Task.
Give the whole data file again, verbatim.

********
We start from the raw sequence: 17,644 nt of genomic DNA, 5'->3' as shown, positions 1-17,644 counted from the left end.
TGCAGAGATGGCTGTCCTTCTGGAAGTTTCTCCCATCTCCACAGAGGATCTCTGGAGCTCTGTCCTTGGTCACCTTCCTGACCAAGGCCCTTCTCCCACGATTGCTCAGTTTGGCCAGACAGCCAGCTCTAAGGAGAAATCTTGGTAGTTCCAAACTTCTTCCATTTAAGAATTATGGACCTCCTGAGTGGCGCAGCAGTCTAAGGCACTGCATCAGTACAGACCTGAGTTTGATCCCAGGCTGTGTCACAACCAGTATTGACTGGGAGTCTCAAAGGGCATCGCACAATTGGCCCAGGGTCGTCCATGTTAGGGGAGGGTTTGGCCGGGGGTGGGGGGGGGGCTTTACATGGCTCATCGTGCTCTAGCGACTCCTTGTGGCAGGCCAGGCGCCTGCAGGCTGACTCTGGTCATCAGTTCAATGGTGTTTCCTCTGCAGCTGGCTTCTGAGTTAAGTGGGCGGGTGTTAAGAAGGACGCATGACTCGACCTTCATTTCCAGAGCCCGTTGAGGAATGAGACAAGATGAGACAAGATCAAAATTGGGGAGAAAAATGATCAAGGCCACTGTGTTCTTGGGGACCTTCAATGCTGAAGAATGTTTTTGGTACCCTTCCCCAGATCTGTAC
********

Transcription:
We start from the raw sequence: 17,644 nt of genomic DNA, 5'->3' as shown, positions 1-17,644 counted from the left end.
TGCAGAGATGGCTGTCCTTCTGGAAGTTTCTCCCATCTCCACAGAGGATCTCTGGAGCTCTGTCCTTGGTCACCTTCCTGACCAAGGCCCTTCTCCCACGATTGCTCAGTTTGGCCAGACAGCCAGCTCTAAGGAGAAATCTTGGTAGTTCCAAACTTCTTCCATTTAAGAATTATGGACCTCCTGAGTGGCGCAGCAGTCTAAGGCACTGCATCAGTACAGACCTGAGTTTGATCCCAGGCTGTGTCACAACCAGTATTGACTGGGAGTCTCAAAGGGCATCGCACAATTGGCCCAGGGTCGTCCATGTTAGGGGAGGGTTTGGCCGGGGGTGGGGGGGGGGCTTTACATGGCTCATCGTGCTCTAGCGACTCCTTGTGGCAGGCCAGGCGCCTGCAGGCTGACTCTGGTCATCAGTTCAATGGTGTTTCCTCTGCAGCTGGCTTCTGAGTTAAGTGGGCGGGTGTTAAGAAGGACGCATGACTCGACCTTCATTTCCAGAGCCCGTTGAGGAATGAGACAAGATGAGACAAGATCAAAATTGGGGAGAAAAATGATCAAGGCCACTGTGTTCTTGGGGACCTTCAATGCTGAAGAATGTTTTTGGTACCCTTCCCCAGATCTGTAC